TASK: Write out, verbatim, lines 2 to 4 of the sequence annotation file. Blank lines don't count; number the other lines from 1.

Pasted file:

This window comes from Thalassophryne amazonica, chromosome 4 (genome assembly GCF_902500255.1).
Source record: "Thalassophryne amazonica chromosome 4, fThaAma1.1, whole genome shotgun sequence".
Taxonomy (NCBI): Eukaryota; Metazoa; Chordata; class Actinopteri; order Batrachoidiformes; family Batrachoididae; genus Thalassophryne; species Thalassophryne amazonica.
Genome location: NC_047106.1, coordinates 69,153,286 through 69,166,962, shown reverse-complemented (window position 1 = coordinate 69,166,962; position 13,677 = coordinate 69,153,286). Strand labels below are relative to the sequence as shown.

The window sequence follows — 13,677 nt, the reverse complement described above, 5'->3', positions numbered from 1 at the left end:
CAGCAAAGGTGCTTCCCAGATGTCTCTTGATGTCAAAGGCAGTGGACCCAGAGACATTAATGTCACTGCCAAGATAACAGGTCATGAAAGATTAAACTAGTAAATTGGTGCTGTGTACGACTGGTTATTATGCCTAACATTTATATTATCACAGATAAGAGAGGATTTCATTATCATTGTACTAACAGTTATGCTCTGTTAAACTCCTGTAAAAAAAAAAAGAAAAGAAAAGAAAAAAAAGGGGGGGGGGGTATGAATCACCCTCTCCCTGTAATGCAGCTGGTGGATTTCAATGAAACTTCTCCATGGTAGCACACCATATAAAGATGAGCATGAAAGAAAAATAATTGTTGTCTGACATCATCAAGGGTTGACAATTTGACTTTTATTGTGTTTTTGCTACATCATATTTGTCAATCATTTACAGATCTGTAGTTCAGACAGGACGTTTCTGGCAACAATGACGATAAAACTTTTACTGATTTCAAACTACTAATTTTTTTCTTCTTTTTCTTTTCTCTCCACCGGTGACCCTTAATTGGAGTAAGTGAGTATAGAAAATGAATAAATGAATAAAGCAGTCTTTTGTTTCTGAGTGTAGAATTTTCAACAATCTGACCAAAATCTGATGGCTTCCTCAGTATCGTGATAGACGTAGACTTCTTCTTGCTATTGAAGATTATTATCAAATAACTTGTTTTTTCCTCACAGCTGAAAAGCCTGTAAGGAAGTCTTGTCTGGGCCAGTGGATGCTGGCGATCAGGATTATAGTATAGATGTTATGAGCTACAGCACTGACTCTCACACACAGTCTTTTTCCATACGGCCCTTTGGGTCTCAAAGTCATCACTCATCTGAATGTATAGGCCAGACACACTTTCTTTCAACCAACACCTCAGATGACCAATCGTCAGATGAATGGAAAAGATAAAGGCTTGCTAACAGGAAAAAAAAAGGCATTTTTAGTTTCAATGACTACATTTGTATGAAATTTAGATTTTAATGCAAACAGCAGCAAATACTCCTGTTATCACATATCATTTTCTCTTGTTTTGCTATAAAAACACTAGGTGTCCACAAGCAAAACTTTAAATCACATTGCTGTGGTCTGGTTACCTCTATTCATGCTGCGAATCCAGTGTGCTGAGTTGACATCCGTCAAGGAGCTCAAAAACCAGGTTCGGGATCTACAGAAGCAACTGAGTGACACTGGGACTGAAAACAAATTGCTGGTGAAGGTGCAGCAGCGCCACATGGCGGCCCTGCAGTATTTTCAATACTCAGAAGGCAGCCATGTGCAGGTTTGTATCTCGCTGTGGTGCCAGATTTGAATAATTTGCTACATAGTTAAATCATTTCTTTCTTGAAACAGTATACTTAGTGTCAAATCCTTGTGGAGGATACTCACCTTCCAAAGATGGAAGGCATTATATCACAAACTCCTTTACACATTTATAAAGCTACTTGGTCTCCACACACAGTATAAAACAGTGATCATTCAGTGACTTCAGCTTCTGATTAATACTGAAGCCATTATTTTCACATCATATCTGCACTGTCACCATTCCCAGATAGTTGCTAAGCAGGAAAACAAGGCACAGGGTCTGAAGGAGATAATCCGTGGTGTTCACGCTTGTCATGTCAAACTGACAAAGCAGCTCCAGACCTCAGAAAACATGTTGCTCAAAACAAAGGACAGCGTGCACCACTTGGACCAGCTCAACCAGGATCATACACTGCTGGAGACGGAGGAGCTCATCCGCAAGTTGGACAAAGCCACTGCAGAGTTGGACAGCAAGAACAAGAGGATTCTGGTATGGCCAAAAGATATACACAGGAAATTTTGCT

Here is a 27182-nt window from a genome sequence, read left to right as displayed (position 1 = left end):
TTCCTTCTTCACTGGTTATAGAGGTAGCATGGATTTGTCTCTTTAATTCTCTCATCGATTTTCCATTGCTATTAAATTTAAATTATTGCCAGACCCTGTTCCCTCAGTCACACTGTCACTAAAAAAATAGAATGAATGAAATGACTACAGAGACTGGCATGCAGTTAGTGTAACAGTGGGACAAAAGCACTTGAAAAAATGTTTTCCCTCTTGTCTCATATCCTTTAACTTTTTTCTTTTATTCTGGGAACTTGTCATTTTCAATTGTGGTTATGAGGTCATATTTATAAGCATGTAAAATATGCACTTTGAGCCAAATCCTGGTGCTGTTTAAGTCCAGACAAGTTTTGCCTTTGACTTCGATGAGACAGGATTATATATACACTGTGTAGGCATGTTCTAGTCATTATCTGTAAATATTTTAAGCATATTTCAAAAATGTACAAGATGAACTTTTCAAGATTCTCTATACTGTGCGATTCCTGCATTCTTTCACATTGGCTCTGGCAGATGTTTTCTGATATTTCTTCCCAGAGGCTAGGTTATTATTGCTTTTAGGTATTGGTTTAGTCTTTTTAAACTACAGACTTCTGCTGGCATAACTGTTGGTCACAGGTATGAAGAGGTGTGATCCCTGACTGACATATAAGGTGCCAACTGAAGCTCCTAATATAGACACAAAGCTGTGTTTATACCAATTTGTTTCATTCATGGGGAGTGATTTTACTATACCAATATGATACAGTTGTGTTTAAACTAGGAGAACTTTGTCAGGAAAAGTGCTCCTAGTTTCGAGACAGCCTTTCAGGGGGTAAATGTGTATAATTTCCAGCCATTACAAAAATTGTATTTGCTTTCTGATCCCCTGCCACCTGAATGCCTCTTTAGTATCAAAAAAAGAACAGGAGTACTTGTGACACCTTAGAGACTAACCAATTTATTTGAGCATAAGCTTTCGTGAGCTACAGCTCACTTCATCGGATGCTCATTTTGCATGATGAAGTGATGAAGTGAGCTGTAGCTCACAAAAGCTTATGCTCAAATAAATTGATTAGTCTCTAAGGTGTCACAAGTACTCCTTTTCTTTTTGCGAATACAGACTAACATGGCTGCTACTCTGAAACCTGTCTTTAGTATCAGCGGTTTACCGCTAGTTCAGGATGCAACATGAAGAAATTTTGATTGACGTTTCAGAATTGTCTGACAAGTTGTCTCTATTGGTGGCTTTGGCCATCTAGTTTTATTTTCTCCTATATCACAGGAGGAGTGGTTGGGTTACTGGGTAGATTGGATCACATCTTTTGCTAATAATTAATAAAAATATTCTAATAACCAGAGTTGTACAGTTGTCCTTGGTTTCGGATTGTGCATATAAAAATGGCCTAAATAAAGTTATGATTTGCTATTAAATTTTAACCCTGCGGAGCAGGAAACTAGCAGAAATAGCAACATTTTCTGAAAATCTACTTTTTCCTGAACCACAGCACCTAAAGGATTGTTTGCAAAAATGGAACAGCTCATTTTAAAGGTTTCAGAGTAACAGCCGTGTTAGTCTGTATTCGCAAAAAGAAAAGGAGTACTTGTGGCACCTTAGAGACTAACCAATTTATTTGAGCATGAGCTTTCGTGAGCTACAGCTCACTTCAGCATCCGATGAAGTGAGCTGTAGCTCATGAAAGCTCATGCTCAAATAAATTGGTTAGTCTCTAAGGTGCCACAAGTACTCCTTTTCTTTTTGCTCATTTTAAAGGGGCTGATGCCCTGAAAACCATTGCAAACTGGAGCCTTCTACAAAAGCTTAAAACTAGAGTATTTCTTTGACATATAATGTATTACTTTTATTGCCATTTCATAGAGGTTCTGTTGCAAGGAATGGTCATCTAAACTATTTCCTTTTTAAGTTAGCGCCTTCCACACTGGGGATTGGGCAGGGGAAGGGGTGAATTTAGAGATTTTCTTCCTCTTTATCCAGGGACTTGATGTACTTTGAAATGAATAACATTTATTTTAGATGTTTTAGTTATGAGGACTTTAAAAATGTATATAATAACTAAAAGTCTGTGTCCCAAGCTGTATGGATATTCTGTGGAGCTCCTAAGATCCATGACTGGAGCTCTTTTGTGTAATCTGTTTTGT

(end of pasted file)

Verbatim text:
Source record: "Thalassophryne amazonica chromosome 4, fThaAma1.1, whole genome shotgun sequence".
Taxonomy (NCBI): Eukaryota; Metazoa; Chordata; class Actinopteri; order Batrachoidiformes; family Batrachoididae; genus Thalassophryne; species Thalassophryne amazonica.
Genome location: NC_047106.1, coordinates 69,153,286 through 69,166,962, shown reverse-complemented (window position 1 = coordinate 69,166,962; position 13,677 = coordinate 69,153,286). Strand labels below are relative to the sequence as shown.